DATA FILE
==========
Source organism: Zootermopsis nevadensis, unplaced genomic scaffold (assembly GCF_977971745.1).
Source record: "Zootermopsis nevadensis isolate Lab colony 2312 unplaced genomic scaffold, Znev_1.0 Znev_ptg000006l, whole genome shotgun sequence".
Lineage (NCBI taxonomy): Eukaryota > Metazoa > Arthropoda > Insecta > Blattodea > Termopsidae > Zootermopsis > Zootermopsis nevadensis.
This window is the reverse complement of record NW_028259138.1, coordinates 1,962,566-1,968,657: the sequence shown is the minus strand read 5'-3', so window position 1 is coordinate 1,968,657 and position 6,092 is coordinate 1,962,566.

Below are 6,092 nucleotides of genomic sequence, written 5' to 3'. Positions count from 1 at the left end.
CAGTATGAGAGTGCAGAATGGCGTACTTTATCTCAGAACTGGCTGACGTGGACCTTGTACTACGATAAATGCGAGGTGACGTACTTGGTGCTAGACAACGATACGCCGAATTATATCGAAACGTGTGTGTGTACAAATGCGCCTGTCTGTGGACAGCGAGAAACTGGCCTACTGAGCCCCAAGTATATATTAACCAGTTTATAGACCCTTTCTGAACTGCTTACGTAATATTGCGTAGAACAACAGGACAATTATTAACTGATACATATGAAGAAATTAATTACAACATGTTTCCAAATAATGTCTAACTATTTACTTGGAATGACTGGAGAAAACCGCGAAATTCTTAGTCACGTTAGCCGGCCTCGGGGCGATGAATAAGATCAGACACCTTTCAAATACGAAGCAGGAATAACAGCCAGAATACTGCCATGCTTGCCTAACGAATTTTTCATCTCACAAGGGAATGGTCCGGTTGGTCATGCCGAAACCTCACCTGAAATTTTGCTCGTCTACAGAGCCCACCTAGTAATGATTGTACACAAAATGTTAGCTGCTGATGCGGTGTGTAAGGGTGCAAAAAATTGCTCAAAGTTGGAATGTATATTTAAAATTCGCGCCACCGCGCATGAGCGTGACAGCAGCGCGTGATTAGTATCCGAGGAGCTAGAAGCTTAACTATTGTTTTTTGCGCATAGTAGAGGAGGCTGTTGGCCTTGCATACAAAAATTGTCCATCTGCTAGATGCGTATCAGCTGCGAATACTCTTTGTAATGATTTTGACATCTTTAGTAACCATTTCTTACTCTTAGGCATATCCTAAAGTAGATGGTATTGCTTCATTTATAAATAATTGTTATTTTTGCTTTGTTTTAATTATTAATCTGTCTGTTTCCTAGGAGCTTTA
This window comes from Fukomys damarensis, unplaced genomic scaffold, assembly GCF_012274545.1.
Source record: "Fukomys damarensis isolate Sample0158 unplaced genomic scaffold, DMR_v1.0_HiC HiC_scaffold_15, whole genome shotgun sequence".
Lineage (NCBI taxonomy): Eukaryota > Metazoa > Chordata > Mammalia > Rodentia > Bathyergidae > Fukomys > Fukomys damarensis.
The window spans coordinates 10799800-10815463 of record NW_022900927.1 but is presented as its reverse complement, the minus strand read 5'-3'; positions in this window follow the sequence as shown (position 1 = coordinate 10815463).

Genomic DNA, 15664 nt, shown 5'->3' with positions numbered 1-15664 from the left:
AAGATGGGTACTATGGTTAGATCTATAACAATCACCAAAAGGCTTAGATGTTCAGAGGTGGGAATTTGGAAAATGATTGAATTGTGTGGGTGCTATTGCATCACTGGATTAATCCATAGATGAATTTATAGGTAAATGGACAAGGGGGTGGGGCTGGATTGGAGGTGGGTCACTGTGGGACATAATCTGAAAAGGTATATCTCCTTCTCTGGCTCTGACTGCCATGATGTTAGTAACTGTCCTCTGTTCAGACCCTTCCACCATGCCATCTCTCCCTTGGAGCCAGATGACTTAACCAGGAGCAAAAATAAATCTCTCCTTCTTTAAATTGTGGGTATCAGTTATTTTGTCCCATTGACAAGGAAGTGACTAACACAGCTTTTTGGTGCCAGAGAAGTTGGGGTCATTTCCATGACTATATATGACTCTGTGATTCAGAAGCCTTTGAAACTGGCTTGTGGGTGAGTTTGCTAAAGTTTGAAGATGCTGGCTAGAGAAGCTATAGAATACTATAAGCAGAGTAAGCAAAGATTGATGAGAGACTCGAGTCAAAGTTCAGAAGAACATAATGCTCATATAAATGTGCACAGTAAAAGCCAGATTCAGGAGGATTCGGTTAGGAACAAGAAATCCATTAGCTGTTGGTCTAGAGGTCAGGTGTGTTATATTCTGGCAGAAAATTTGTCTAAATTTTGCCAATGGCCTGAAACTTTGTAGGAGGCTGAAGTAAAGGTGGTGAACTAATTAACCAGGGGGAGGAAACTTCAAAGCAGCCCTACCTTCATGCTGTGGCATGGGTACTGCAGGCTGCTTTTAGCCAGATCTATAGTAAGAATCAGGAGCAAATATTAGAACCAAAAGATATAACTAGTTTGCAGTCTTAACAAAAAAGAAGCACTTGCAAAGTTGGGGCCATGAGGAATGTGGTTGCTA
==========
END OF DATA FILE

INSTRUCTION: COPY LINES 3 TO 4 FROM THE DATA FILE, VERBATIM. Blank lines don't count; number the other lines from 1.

Lineage (NCBI taxonomy): Eukaryota > Metazoa > Arthropoda > Insecta > Blattodea > Termopsidae > Zootermopsis > Zootermopsis nevadensis.
This window is the reverse complement of record NW_028259138.1, coordinates 1,962,566-1,968,657: the sequence shown is the minus strand read 5'-3', so window position 1 is coordinate 1,968,657 and position 6,092 is coordinate 1,962,566.